However, what Keith thinks people really need to understand is that they can fix themselves… 

“I think they need to understand that the solution is within themselves. I think they need to stop being lazy. I think they need to activate themselves every day and stop playing the blame-game as well. Like, it’s easy for us to go, ‘Oh, the oil prices are going up because of the Russians’, or ‘Oh the banks have screwed me!’, or ‘I wish this year was better.’ Don’t wish anything was better. Wish YOU were better. Isn’t that an interesting concept? Don’t wish that the pandemic didn’t happen. Wish that YOU were better during the pandemic, ya know. I have that mindset. We all have to deal with illness. We all have to deal with bad times. We all have to deal with good times. What are we in now? We’re in spring now, summer is coming. Then after the summer, autumn is coming. Then after the autumn, winter is coming. Are we going to get another strain of this sh*t? Probably. Are we all going to get downbeat and downtrodden? Maybe a lot of people will. I won’t. Because I’m already preempting it. That’s a big thing that I do, I preempt obstacles. Start to take a step back and go, ‘Actually…I can control what’s inside my brain.’ You can’t control the world. I can’t control Putin. I can’t control [what’s happening in ] Ukraine. I can’t control Joe Biden. But I can control my responses. My response is to limit the absorption of that information. And to show my support lovingly to Ukraine, which I think we should all be doing. And then, after that, there’s not very much I can do.”

For Keith, it’s about putting habits in place every single day to ensure that he lives a life of positivity.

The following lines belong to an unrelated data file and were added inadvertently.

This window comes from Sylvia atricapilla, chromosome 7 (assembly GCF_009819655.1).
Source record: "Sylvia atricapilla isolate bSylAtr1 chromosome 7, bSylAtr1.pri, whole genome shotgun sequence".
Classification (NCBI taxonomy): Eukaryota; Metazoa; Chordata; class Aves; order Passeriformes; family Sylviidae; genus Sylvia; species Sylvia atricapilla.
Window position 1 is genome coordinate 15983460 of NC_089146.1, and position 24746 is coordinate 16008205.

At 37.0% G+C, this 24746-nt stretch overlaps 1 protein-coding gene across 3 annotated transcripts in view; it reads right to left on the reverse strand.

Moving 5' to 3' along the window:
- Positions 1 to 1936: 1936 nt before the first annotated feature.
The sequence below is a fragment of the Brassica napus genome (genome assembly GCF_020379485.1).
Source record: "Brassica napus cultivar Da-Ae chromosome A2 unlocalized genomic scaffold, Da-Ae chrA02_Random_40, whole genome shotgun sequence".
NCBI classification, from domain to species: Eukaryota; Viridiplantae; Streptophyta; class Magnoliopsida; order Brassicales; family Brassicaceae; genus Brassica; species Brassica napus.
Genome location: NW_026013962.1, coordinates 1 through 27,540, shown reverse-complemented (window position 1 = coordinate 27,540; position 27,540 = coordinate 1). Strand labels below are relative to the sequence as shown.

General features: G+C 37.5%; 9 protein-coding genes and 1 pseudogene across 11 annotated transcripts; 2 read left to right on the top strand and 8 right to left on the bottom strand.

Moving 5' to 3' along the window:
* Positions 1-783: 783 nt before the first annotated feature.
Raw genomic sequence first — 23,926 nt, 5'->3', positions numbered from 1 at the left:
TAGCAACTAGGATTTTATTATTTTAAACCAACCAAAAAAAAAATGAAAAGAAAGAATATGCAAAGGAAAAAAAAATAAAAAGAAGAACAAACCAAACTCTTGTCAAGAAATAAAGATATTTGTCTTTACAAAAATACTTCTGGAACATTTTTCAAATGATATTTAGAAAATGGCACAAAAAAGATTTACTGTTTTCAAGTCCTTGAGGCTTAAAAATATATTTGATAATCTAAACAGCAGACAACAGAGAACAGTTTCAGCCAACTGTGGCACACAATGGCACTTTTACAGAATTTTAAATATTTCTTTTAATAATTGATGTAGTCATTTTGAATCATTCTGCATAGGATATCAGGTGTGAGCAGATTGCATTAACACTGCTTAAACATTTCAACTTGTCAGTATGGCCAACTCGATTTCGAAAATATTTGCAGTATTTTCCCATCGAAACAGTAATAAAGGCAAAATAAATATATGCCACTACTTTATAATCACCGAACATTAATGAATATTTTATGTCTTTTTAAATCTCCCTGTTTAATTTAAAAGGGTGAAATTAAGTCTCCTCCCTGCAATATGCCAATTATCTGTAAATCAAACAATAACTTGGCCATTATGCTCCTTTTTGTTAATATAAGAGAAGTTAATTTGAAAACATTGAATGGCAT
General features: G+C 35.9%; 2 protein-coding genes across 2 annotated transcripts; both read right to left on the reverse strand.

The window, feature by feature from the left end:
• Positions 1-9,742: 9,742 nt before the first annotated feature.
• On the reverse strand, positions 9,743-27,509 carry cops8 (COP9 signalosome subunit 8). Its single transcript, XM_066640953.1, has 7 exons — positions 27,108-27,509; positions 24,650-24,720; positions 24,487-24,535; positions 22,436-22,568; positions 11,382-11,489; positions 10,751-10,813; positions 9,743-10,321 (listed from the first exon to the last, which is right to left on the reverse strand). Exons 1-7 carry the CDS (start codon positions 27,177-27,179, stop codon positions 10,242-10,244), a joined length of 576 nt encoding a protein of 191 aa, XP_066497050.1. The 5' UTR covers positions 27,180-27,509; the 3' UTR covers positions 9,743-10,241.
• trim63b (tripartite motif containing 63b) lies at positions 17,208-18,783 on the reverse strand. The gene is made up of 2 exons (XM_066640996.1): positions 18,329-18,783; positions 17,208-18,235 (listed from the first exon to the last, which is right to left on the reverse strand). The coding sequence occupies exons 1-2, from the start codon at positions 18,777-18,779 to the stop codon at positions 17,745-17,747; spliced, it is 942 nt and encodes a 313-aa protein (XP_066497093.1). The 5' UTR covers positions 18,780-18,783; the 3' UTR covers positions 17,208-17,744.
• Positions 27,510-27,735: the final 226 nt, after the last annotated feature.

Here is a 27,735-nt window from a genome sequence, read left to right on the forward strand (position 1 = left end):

“I live a life of positivity. That’s what I do. If you look at my Instagram, I was on Ventry pier the last three days, jumping into the sea, going for a freezing cold swim. There wasn’t a soul in sight, there weren’t even people walking on Ventry beach when I was down there. So, am I right? I don’t know! But all I can tell you is that’s what works for me. But I don’t just do ONE thing that works for me, I do LOADS of things. I do sea-swimming. I do my breathing. I do my own meditation. I do my own visualisation. And it takes time. It takes self-discipline. And, I fall off the wagon. I’m not perfect. I fu*k up like everybody else. But when I fu*k up, I recognise it, and then I take control of it. So right now, my fu*k-up, if you like, is that I’m 89 kilos and I’m starting to film in two and a half weeks for RTE. I should be 85 kilos at least, if not 83, so I’ve got to get that weight off quick! Which I will do. But, it’s not easy! So yeah, I think people need to start to take that responsibility again.” 

~ KEITH BARRY’s RECONNECTED Tour comes to the TULLAMORE COURT HOTEL on JUNE 3rd. For ticket information, check out Keith’s new book, BRAIN HACKS, is also OUT NOW, available in all good bookshops nationwide. Parts 1 and 2 of this interview with Keith are available to enjoy in full at the official OTRT website, 


Sabrina Fallon/ George Murphy

First Published April 2022


Singer, songwriter, country music star, and artist SABRINA FALLON at the launch of her WE LOVE COUNTRY MUSIC exhibition in Galway.

This week I want to tell you about two phenomenal artists who, by how they live, keep their music in their hearts in a way that’s a lesson to anyone in the music business. Some people preach it, but by God do country star SABRINA FALLON and folk favourite GEORGE MURPHY live it. 

I’m lucky enough to know them both, and in the last week, I’ve been further reminded of why I hold Sabrina and George – as people and as artists – in such high-esteem, and why I’ll never tire of telling anyone who’ll listen that they should take any chance that ever comes their way to spend time in the company of both.